August 4, 2011
Granbury ISD has received an annual federal accountability report in conjunction with data released by the Texas Education Agency on August 4, 2011.
As a state, Texas did not meet criteria measuring Adequate Yearly Progress (AYP) provisions of the No Child Left Behind (NCLB) Act. With the increasing requirements as well as the elimination of the Texas Projection Measure – a part of the Texas school accountability system in both 2009 and 2010 – only half of the state’s school district met the standard.
GISD and two campuses – Granbury High School and Granbury Middle School – missed AYP, according to the report. There will be no school improvement requirements, however.
Under provisions in the federal law, public school campuses, school districts, and the state are evaluated for progress in three areas: reading/language arts, mathematics, and either graduation rate (for high schools and districts) or attendance rate (for elementary and middle/junior high schools).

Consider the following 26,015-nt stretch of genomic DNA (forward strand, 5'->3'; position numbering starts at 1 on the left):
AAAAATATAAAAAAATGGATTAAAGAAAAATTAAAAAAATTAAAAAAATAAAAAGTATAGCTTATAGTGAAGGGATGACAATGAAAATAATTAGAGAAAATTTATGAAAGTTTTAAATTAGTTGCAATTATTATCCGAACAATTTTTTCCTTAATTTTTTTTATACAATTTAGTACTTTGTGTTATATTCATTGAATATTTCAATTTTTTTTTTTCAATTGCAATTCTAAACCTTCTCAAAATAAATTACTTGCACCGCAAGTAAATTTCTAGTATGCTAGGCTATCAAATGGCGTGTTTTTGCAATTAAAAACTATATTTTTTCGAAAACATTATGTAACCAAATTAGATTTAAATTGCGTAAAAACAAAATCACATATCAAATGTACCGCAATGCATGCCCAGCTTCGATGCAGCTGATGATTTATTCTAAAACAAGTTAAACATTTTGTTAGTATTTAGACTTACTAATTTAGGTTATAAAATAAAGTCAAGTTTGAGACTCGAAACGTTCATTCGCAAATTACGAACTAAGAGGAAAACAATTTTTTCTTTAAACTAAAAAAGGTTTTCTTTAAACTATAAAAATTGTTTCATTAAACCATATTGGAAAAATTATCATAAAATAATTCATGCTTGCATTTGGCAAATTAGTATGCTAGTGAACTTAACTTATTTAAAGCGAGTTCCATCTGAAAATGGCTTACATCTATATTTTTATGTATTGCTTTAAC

According to TEA, schools and districts must have 80 percent or more of their students in grades 3-8 and 10 pass the Texas Assessment of Knowledge and Skills (TAKS) reading or English/language arts test and 75 percent must pass the TAKS mathematics test to meet AYP. They also must achieve a 90 percent attendance rate or a 75 percent graduation rate, depending on the grade levels they serve. The standards must reach 100 percent passing on both reading and mathematics assessments by 2014 which requires a substantial increase in ratings standards each year in order to meet this requirement.
The areas not met for GISD and the two schools were:
Campuses meeting the AYP standards were: Acton Elementary School, Acton Middle School, Baccus Elementary School, Brawner Intermediate School, Crossland Ninth Grade Center, Mambrino School, Oak Woods School, Roberson Elementary School, and STARS Accelerated High School.